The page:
Getting started with Looker [Data of Thrones]

(Maire Newton) #1

We’ve put together a quick start guide for your first time exploring data with Looker.

Using an Explore in Looker allows you to ask questions and then find the answers using data. You will always start by asking a question. Maybe you are interested in knowing which Game of Throne characters have gotten the most screen time. Maybe you then want to find the season in which your favorite character was featured the most heavily.

Once you have your question, you will need to break it down to identify the data that you need. To answer the question “Which Game of Thrones characters have gotten the most screen time during the series?”, you will need to figure out the total screen time for each character.

To find this out, you would start by clicking on Name, a dimension. Dimensions are attributes, or categories that you might use to group your data. If you click on Name and hit Run, you will see a unique list of all Game of Thrones characters.

To find out how much screen time each character has had, you would need to add a measure into your data set. Measures are aggregate values, like sum totals or counts of things. These will appear in orange in Looker. Clicking on the measure Screentime (Minutes) and hitting Run will show us the number of minutes of screen time each character has had during the series.

The downward arrow that you see in the column header of the Screentime (Minutes) measure means that the data is sorted, or ordered, by screentime. It’s in descending order, meaning that the characters with the most screentime are listed first.

If you want to limit your results to only show, say, the top10 characters, you could use a Row Limit. This will simply limit the number of results that you see on the page.

Congratulations! You now have all of the data that you need to answer your question. It’s time to interpret the results. It is clear to see from the data that Tyrion Lannister and Jon Snow have dominated the screen. Visualizing these results can make it very easy to share your findings with others.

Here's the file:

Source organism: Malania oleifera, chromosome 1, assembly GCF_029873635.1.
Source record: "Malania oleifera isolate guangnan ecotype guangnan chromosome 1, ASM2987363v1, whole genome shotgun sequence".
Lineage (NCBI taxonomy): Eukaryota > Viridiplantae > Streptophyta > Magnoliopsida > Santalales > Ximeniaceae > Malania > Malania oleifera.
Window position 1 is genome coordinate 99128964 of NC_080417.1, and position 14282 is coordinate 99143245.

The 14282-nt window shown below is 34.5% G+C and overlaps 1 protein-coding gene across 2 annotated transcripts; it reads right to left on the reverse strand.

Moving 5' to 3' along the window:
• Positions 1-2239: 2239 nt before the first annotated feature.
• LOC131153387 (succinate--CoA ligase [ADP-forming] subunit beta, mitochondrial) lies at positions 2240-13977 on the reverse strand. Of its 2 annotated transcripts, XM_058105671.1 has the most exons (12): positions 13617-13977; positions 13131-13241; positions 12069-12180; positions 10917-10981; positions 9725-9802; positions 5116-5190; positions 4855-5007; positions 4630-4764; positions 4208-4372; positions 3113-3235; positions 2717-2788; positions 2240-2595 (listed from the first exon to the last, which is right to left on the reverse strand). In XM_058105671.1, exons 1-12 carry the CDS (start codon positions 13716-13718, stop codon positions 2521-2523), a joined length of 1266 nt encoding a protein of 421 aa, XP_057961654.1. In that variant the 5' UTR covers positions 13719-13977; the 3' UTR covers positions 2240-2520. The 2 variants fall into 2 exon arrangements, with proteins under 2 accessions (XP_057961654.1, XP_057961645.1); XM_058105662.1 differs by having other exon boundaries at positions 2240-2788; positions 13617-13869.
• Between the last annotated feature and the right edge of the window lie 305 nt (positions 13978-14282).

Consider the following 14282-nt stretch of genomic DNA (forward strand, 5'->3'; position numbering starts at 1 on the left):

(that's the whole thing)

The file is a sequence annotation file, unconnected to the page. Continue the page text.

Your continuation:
To visualize the data set, use the visualization pane to select a chart. You can then make additional adjustments to the visualization by using the edit menu in the upper right corner of the visualization pane.

Now you might want to dig in a bit deeper to find out which season your favorite character was on screen the most. This means that you will need to look just at your favorite character and analyze screentime by season.

To focus on only your favorite character, perhaps Daenerys Targaryen, you need to apply a filter. A filter provides you with a way of limiting the data set to only the values that you care about. Since the only name you want in this case is Daenerys, you would click on Filter next to the name field to add a filter into the Filter pane of the Explore. You can then type in Daenerys Targaryen so that the filter reads “Name is equal to Daenerys Targaryen”, and hit Run.

You want to know which season Daenerys was featured most heavily, so you will need to replace the Name dimension with the Season dimension. This will cause the Screentime to be grouped by Season instead of by Name.

You now have the data set, so it’s time to interpret the results. Looking at data across seasons is like looking at data over time, so a line chart can be a great way to visualize this so that you can identify any trends.

It’s easy to see from the chart that Daenerys was most prominent in Season 7, and that she had a massive increase in screentime from Season 6 to Season 7. So if you want to do some rewatching before getting too deep into the final season, you should check out Season 7 to maximize your Mother of Dragons sightings!

Now you just need to keep asking, and keep digging! Who knows what you’ll uncover.

More Resources

Check out our Getting Started Guide for more tips and videos on how to start exploring and building Looks!

Have a question? Our Community is a great place to start! Explore the Community and ask your questions about Looker.

Want to create custom fields and calculations? Learn more about custom dimensions, custom measures, and table calculations.